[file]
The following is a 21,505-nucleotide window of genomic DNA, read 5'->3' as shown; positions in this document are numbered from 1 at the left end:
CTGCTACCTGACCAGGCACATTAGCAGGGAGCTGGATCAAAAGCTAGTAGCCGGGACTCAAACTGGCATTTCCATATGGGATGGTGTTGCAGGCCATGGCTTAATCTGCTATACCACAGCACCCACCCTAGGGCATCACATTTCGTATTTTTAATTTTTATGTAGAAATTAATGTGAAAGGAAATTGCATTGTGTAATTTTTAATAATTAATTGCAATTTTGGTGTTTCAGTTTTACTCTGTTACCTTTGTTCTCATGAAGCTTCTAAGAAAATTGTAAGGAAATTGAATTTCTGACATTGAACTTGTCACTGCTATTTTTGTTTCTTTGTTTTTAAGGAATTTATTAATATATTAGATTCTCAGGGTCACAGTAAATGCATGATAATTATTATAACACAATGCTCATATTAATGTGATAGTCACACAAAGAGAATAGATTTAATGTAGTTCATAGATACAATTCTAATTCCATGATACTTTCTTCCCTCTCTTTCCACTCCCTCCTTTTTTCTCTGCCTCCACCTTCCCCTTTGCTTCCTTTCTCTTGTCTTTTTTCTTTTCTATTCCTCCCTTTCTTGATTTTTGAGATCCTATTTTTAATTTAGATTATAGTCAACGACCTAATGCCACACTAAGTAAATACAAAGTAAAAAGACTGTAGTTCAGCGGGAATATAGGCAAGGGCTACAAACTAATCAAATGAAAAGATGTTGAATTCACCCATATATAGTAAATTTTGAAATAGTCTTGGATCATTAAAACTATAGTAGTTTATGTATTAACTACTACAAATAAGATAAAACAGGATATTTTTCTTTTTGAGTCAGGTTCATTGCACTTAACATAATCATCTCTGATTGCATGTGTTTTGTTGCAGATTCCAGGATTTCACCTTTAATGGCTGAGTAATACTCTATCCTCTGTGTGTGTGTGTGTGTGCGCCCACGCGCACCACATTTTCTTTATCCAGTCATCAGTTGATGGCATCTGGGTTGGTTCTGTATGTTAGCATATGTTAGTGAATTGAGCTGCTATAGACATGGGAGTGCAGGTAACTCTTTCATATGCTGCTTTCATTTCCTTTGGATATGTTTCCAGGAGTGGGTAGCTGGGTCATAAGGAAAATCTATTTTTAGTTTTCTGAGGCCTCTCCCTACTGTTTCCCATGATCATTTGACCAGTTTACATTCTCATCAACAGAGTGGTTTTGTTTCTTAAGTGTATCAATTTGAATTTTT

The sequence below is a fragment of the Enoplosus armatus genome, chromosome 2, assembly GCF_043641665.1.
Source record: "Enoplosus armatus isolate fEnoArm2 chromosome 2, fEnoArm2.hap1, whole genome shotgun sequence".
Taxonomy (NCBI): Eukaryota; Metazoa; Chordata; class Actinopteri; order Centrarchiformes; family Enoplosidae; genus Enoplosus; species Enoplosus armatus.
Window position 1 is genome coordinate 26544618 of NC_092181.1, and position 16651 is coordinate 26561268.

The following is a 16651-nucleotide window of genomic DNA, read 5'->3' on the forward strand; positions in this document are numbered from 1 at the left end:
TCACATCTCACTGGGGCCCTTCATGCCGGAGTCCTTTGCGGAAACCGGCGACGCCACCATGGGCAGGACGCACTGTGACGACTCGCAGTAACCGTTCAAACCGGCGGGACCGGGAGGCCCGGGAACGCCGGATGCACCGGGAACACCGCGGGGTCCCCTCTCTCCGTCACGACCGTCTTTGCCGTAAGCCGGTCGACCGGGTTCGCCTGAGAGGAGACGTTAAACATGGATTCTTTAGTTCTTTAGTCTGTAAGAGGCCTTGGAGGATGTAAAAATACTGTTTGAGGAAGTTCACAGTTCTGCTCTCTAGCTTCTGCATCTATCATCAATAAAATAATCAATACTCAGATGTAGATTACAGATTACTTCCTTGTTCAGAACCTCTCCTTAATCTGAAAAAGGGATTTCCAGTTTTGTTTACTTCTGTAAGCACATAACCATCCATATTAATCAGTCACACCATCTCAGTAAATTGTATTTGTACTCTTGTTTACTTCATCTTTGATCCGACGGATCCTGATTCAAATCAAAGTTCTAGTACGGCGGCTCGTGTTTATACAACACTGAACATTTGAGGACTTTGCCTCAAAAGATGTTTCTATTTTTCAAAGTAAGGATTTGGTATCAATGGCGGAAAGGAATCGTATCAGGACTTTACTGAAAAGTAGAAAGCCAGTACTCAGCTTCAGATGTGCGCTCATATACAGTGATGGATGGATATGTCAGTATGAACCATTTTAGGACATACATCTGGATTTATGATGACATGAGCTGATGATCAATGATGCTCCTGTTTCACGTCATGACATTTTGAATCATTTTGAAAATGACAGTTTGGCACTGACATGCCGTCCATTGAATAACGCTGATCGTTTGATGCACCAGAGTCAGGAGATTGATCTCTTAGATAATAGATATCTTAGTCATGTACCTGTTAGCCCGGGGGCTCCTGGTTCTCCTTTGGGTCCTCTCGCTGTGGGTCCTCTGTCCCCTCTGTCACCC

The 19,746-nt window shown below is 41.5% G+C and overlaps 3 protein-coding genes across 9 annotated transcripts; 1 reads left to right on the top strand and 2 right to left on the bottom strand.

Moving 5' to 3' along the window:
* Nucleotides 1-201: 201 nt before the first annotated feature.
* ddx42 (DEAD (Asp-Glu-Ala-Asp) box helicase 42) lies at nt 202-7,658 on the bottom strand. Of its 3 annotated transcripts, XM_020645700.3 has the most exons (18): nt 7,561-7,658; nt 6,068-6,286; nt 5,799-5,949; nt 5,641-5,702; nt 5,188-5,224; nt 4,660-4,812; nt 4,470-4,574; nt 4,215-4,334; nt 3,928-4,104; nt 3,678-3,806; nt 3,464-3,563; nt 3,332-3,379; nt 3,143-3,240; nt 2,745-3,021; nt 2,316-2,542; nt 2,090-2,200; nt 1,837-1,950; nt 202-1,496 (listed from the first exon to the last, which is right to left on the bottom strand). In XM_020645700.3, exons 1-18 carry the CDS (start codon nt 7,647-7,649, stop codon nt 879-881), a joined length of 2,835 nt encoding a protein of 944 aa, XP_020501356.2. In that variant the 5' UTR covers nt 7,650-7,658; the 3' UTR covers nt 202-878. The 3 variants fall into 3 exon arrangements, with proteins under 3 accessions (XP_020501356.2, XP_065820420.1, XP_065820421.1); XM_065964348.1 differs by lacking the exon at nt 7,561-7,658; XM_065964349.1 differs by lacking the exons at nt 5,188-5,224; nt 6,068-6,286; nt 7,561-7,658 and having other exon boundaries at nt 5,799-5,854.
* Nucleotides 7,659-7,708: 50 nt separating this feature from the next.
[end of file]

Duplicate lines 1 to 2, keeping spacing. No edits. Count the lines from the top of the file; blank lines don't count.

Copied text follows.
The following is a 21,505-nucleotide window of genomic DNA, read 5'->3' as shown; positions in this document are numbered from 1 at the left end:
CTGCTACCTGACCAGGCACATTAGCAGGGAGCTGGATCAAAAGCTAGTAGCCGGGACTCAAACTGGCATTTCCATATGGGATGGTGTTGCAGGCCATGGCTTAATCTGCTATACCACAGCACCCACCCTAGGGCATCACATTTCGTATTTTTAATTTTTATGTAGAAATTAATGTGAAAGGAAATTGCATTGTGTAATTTTTAATAATTAATTGCAATTTTGGTGTTTCAGTTTTACTCTGTTACCTTTGTTCTCATGAAGCTTCTAAGAAAATTGTAAGGAAATTGAATTTCTGACATTGAACTTGTCACTGCTATTTTTGTTTCTTTGTTTTTAAGGAATTTATTAATATATTAGATTCTCAGGGTCACAGTAAATGCATGATAATTATTATAACACAATGCTCATATTAATGTGATAGTCACACAAAGAGAATAGATTTAATGTAGTTCATAGATACAATTCTAATTCCATGATACTTTCTTCCCTCTCTTTCCACTCCCTCCTTTTTTCTCTGCCTCCACCTTCCCCTTTGCTTCCTTTCTCTTGTCTTTTTTCTTTTCTATTCCTCCCTTTCTTGATTTTTGAGATCCTATTTTTAATTTAGATTATAGTCAACGACCTAATGCCACACTAAGTAAATACAAAGTAAAAAGACTGTAGTTCAGCGGGAATATAGGCAAGGGCTACAAACTAATCAAATGAAAAGATGTTGAATTCACCCATATATAGTAAATTTTGAAATAGTCTTGGATCATTAAAACTATAGTAGTTTATGTATTAACTACTACAAATAAGATAAAACAGGATATTTTTCTTTTTGAGTCAGGTTCATTGCACTTAACATAATCATCTCTGATTGCATGTGTTTTGTTGCAGATTCCAGGATTTCACCTTTAATGGCTGAGTAATACTCTATCCTCTGTGTGTGTGTGTGTGTGCGCCCACGCGCACCACATTTTCTTTATCCAGTCATCAGTTGATGGCATCTGGGTTGGTTCTGTATGTTAGCATATGTTAGTGAATTGAGCTGCTATAGACATGGGAGTGCAGGTAACTCTTTCATATGCTGCTTTCATTTCCTTTGGATATGTTTCCAGGAGTGGGTAGCTGGGTCATAAGGAAAATCTATTTTTAGTTTTCTGAGGCCTCTCCCTACTGTTTCCCATGATCATTTGACCAGTTTACATTCTCATCAACAGAGTGGTTTTGTTTCTTAAGTGTATCAATTTGAATTTTT